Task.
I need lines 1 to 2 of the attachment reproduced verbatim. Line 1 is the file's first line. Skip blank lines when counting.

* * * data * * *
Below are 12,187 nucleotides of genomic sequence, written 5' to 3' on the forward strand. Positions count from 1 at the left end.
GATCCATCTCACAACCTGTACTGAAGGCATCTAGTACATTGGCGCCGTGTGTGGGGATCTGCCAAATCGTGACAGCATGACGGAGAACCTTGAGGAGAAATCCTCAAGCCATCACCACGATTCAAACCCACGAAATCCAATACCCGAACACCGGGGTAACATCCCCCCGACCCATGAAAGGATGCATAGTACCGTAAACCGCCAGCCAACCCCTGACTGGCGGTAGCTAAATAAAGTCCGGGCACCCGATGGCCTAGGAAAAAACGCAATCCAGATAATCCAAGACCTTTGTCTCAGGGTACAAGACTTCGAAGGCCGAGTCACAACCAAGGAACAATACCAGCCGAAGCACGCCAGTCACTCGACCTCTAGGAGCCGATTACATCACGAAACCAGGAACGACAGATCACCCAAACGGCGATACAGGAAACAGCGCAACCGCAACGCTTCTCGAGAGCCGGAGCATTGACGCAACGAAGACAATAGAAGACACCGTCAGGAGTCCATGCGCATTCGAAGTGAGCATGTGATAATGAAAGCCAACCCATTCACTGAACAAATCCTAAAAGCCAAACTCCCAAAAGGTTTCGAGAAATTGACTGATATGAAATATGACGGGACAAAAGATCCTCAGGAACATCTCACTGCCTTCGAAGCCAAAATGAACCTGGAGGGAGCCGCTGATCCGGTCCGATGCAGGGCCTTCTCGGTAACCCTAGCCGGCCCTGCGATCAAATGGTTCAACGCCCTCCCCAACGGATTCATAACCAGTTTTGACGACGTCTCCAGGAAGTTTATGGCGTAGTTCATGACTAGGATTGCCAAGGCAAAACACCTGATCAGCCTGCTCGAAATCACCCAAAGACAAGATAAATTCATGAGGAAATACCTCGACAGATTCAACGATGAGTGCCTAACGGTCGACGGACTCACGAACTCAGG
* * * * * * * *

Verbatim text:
Below are 12,187 nucleotides of genomic sequence, written 5' to 3' on the forward strand. Positions count from 1 at the left end.
GATCCATCTCACAACCTGTACTGAAGGCATCTAGTACATTGGCGCCGTGTGTGGGGATCTGCCAAATCGTGACAGCATGACGGAGAACCTTGAGGAGAAATCCTCAAGCCATCACCACGATTCAAACCCACGAAATCCAATACCCGAACACCGGGGTAACATCCCCCCGACCCATGAAAGGATGCATAGTACCGTAAACCGCCAGCCAACCCCTGACTGGCGGTAGCTAAATAAAGTCCGGGCACCCGATGGCCTAGGAAAAAACGCAATCCAGATAATCCAAGACCTTTGTCTCAGGGTACAAGACTTCGAAGGCCGAGTCACAACCAAGGAACAATACCAGCCGAAGCACGCCAGTCACTCGACCTCTAGGAGCCGATTACATCACGAAACCAGGAACGACAGATCACCCAAACGGCGATACAGGAAACAGCGCAACCGCAACGCTTCTCGAGAGCCGGAGCATTGACGCAACGAAGACAATAGAAGACACCGTCAGGAGTCCATGCGCATTCGAAGTGAGCATGTGATAATGAAAGCCAACCCATTCACTGAACAAATCCTAAAAGCCAAACTCCCAAAAGGTTTCGAGAAATTGACTGATATGAAATATGACGGGACAAAAGATCCTCAGGAACATCTCACTGCCTTCGAAGCCAAAATGAACCTGGAGGGAGCCGCTGATCCGGTCCGATGCAGGGCCTTCTCGGTAACCCTAGCCGGCCCTGCGATCAAATGGTTCAACGCCCTCCCCAACGGATTCATAACCAGTTTTGACGACGTCTCCAGGAAGTTTATGGCGTAGTTCATGACTAGGATTGCCAAGGCAAAACACCTGATCAGCCTGCTCGAAATCACCCAAAGACAAGATAAATTCATGAGGAAATACCTCGACAGATTCAACGATGAGTGCCTAACGGTCGACGGACTCACGAACTCAGG